Laptop Comparison: Windows vs MacBook vs Chromebook

February 4, 2021

A number of laptops placed in a row on a desk

Finding the right laptop can be a challenge for anyone, and especially when having to consider accessibility and app compatibility, that process tends to be particularly confusing to new users. Even though all new mainstream laptops are shipped with at least some built-in accessibility features, not all laptops are created equal, and some shine in ways that others do not. So, with all those options to consider, how can we be sure that we’re choosing the right tool for the job?

In today’s e-bulletin we’re going to break these choices down in further detail and examine the main factors that should be considered when comparing laptops. Our goal is not to steer our readers in any particular direction, but rather to provide a foundation in which AT users can make informed, practical decisions that also fit their budget.

Windows Laptop

This is the most common type of laptop, with typically medium range capabilities and a medium price point.

Pros: Lots of built-in accessibility and ease of access options, widest range of apps available.

Cons: Slows down considerably after 4 or 5 years of use, can be vulnerable to viruses and malware.

Best Used For: Everyday tasks, word processing, browsing, apps.

Accessibility Factor: Medium/High. With plenty of built-in accessibility features already, and more being added with every update, Windows 10 PCs are on their way to catching up with Mac OS in terms of built-in accessibility. Click here(new window) for a complete accessibility overview of Windows 10.

Supports Microsoft Office: Yes.

Tips and Final Thoughts: Never go lower than 8 Gigabytes of RAM (memory), and if you can afford it, always opt for a solid-state drive (a newer, faster type of hard drive).

Typical Price Range: $400 – $1400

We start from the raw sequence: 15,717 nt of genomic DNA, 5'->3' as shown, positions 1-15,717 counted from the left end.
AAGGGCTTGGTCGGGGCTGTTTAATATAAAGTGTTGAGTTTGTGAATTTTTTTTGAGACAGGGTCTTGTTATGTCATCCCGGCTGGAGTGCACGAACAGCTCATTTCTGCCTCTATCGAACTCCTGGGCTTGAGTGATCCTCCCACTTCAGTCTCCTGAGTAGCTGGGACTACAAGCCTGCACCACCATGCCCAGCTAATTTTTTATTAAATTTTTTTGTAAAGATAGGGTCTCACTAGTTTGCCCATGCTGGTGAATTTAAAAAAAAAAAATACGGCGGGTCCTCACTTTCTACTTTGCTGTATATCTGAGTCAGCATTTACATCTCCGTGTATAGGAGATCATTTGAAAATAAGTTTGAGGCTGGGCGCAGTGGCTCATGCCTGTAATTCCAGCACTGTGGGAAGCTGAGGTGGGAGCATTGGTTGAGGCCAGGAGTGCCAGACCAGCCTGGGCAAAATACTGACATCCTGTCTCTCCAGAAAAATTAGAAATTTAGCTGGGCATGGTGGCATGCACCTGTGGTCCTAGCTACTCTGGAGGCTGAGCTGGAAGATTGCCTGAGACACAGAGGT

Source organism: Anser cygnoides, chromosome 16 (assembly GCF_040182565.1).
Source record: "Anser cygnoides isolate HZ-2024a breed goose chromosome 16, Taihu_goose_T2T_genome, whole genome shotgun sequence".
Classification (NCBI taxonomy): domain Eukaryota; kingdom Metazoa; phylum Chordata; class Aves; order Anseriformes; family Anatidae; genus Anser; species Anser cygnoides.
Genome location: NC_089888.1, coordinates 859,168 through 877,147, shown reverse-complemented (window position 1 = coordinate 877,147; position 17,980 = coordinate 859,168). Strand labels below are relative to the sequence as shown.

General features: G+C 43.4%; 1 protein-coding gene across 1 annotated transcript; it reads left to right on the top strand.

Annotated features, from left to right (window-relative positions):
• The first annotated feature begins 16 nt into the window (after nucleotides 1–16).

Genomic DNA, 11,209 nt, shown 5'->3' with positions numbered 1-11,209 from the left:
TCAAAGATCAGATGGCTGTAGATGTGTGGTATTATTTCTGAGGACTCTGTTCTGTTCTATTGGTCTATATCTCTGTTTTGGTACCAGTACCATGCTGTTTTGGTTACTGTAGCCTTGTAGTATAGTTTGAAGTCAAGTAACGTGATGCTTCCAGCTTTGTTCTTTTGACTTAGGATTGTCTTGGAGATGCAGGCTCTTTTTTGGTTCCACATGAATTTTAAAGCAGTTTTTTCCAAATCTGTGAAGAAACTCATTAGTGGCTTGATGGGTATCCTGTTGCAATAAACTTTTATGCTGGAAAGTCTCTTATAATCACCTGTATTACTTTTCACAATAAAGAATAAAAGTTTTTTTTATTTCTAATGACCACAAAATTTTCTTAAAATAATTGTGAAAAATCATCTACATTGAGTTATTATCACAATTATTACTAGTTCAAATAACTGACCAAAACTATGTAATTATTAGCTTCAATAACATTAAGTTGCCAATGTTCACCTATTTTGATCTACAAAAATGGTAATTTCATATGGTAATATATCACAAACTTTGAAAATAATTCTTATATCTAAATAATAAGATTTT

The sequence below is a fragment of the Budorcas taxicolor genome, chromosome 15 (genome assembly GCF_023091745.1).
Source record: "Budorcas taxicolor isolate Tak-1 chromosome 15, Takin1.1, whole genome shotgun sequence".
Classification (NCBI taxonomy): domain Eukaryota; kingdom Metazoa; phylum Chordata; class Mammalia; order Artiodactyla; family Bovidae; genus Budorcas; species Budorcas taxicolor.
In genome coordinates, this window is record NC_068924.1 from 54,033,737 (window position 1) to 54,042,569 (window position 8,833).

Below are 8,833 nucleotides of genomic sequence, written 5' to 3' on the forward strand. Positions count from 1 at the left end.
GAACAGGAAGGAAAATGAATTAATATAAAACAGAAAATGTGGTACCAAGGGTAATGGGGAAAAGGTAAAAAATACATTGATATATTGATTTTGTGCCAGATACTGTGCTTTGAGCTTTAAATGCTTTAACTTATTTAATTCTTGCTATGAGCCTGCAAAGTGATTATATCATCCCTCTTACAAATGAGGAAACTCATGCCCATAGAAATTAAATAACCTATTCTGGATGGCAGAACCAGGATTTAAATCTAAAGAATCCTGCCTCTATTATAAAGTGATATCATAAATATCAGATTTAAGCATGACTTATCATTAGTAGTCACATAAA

Apple (Mac) Laptop

Macs are higher-end, high-cost machines that excel at performing specific functions, and they feature the most advanced built-in accessibility.

Pros: Best built-in accessibility, supports Office apps, shines in editing and production.

Cons: High price, less options for accessible third-party apps.

Best Used For: Audio/Video production.

Accessibility Factor:  High. Mac is the leader in built-in accessibility, with the most built-in accessibility features available out of the box. For a complete accessibility overview, click here(new window).

Supports Microsoft Office: Yes.

Tips and Final Thoughts:  Unless the machine is being used for Audio/Video production, or to be used with a specific, highly specialized app or program not available on PC, then you’ll probably end up paying a lot more than you need to if you choose Mac. That being said, the quality of the materials and level of engineering that goes into Macs is of the highest caliber.

Typical Price Range: $800 – $3000


These cloud-based laptops are compact, quick, and inexpensive, but they’re lacking in raw power and present some issues related to app compatibility. That being said, the abundance of alternative extensions for Chrome helps to offset this issue.

Pros: Inexpensive, easy to use.

Cons: Low storage capacitysome compatibility issues.

Best Used For: Student projects and homework, browsing, word processing.

Accessibility Factor: Low/Medium. Built-in accessibility features are not as robust as with Windows or Mac laptops, but definitely still present with text-to-speech, dictation, magnifier, and a few other built-in features being available. Click here(new window) for a complete accessibility overview.

Supports Microsoft Office: Yes.

Tips and Final Thoughts: This is a good choice for users with basic accessibility requirements who want a quick, compact laptop for writing, research, and browsing, and not much else.

Typical Price Range: $200-$800